IFP calls for debate on ailing state-owned enterprises

Chief Whip of the IFP, and MP, Narend Singh. Picture: Theo Jeptha/ African News Agency (ANA)

Chief Whip of the IFP, and MP, Narend Singh. Picture: Theo Jeptha/ African News Agency (ANA)

Published Oct 11, 2023


Durban — The IFP in Parliament has written to the speaker of Parliament, Nosiviwe Mapisa-Nqakula, to request an urgent motion for a debate on the state of state-owned enterprises (SOEs) in South Africa.

IFP national spokesperson and MP Mkhuleko Hlengwa said SOEs had been facing immense challenges in recent years, including financial mismanagement, corruption, and operational inefficiencies. He said these issues had led to not only significant financial burdens on taxpayers but also had a detrimental impact on the delivery of essential services to citizens.

The IFP called for an urgent parliamentary intervention to address the critical situation. The motion sought to open a comprehensive discussion on the following key issues:

¡ Financial mismanagement: Many SOEs are grappling with financial instability due to mismanagement, leading to huge losses and financial burdens on the state.

¡ Corruption and maladministration: Rampant corruption and maladministration within SOEs have eroded public trust and hindered their ability to fulfil their mandates effectively.

¡ Service Delivery: The deterioration of SOEs has directly affected the delivery of essential services such as energy, transportation, and health care, impacting the quality of life for South Africans.

¡ Accountability and governance: Ensuring accountability within SOEs is vital to their recovery and long-term sustainability.

“The state of our SOEs is a matter of national concern. It is crucial that Parliament takes immediate action to address these issues and hold those responsible accountable. Our citizens deserve efficient and accountable public enterprises that can contribute positively to our nation’s development,” Hlengwa said.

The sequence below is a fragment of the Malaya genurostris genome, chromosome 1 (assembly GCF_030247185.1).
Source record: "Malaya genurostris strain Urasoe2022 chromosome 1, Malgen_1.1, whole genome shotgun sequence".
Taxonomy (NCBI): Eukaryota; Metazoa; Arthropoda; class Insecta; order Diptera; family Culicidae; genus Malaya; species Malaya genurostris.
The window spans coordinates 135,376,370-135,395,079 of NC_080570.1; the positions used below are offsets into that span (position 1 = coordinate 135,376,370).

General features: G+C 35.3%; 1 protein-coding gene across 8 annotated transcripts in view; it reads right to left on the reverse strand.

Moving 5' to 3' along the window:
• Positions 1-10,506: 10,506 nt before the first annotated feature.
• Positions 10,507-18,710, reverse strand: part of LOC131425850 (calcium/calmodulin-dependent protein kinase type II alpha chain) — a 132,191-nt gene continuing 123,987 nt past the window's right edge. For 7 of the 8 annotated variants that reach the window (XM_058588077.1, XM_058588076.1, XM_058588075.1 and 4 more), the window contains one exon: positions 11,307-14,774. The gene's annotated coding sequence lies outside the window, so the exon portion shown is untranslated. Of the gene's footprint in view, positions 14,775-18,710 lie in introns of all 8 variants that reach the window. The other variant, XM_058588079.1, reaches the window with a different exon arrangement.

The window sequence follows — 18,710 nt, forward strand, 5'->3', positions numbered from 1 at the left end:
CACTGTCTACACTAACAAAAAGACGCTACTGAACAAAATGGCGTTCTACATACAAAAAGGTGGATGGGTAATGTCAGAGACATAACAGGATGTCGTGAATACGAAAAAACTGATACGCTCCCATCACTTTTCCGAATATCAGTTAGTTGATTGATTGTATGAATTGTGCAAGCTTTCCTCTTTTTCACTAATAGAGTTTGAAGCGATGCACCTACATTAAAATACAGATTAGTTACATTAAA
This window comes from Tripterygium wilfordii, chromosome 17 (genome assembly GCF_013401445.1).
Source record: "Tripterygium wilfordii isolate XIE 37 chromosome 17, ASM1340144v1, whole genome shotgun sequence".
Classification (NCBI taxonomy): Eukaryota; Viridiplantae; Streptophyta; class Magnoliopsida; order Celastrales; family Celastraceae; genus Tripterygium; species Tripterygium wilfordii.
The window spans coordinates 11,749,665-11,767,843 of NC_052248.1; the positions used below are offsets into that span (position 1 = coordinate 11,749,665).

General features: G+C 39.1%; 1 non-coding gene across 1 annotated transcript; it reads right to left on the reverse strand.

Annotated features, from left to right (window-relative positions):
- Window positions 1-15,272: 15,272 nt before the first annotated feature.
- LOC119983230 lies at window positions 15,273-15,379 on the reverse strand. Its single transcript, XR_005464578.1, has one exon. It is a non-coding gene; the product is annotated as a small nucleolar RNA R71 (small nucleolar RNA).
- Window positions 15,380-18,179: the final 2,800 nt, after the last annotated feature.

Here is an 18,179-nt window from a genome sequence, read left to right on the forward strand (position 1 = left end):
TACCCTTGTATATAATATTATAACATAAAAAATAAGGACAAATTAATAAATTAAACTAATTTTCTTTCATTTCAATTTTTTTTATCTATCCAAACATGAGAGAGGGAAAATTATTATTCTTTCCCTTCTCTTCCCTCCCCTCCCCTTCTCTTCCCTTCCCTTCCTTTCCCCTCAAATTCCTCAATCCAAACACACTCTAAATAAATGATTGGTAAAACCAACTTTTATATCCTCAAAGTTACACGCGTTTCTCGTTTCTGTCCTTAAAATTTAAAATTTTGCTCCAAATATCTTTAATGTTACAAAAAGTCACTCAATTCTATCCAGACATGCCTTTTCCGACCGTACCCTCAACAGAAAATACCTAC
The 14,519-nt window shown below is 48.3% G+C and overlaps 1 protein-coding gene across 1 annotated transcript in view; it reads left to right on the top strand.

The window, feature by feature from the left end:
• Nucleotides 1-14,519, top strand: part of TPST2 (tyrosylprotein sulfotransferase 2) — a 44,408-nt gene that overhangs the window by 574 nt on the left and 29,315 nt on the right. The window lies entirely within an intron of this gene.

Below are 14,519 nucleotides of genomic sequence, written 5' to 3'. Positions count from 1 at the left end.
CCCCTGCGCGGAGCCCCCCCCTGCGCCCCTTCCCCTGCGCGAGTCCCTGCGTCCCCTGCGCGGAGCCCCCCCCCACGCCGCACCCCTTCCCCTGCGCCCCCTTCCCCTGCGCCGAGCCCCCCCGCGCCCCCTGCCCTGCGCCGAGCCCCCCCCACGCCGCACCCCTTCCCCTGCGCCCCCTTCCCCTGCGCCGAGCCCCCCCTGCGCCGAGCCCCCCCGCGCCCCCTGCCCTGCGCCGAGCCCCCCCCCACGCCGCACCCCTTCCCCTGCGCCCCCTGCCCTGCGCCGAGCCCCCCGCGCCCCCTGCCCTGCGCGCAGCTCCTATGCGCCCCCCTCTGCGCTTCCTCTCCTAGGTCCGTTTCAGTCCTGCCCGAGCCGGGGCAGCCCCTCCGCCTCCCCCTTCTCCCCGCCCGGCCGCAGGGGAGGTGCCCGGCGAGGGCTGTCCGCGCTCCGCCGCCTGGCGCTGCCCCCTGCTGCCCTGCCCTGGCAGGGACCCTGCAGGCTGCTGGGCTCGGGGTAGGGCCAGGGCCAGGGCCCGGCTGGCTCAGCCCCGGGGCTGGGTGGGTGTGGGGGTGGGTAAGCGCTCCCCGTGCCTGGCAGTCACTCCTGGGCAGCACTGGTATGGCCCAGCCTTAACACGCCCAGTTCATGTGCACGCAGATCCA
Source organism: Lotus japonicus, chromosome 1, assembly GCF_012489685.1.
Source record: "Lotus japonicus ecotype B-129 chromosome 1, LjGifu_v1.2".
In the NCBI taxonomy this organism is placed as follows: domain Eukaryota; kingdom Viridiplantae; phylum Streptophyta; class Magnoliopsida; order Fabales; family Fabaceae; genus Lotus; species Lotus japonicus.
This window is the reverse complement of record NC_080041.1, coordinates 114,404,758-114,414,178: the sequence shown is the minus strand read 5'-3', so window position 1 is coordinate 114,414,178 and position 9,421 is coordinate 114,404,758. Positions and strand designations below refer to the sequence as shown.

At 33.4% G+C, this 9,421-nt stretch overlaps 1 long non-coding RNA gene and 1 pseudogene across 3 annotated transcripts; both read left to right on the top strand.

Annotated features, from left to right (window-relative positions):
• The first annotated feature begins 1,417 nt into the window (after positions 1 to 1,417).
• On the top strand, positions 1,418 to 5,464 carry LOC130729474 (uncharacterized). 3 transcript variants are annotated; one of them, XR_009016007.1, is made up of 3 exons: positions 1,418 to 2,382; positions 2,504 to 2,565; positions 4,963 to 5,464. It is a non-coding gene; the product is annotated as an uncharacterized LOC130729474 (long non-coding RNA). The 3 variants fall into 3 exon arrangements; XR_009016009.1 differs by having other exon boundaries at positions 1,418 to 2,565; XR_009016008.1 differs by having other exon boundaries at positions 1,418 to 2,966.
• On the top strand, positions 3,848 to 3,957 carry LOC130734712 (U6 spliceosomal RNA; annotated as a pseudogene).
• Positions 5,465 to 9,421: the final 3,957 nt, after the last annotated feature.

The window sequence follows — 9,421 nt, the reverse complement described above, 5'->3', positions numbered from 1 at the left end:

He said the debate on the failing state of SOEs underscored the IFP’s commitment to good governance, transparency, and accountability in South Africa’s public institutions.

Chief whip of the IFP, and MP, Narend Singh, said the country was facing a severe problem with its public sector entities, as they were failing to deliver crucial services to citizens. He said SOEs had been draining the economy.

“National Treasury has offered Eskom R254 billion in debt relief to pay the total of R423bn it owes to global financial institutions. This bailout comes at a cost to the country, as Eskom’s total debt is almost equal to the total national budget for education. Furthermore, consistent load shedding has shaved nearly 2% off South Africa’s economic growth for this year alone,” Singh said.

Eskom is faced with an immense leadership crisis as it has been without a CEO since February. Singh said that with these vital positions vacant, Eskom had been left without anyone accountable to deliver on the National Energy Crisis Committee’s Plan.

He said Transnet, another failing entity, was sinking in its bid to manage its crumbling infrastructure, cutting export profit, and reducing tax to the fiscus.

In the previous financial year, Denel had a R747 million loss. Earlier this year, the entity indicated a technical profit of R390m before interest and tax for the year ending March 2023. Singh said the profit was not from operations but from National Treasury bailout money and funds from the Denel Medical Benefit Trust.

Singh said that since SAA was placed under business rescue in 2019, the government had allocated another R1bn to assist the carrier with its business rescue. SAA received R50.7bn in direct government funding from 2007 to 2022, of which R48.4bn was received in the past 10 years.

The South African Post Office (Sapo) is also under business rescue, with liabilities exceeding assets by a country mile. Sapo’s liabilities had reached R12.5bn, with only R4.5bn in assets. Singh said Sapo had contributed to South Africa’s mounting unemployment statistics.

The SABC lost R6.19bn in the past decade, and despite it receiving a taxpayer-funded bailout of R3.2bn in recent years, has yet again incurred a loss of R1.1bn in the 2022/2023 financial year.

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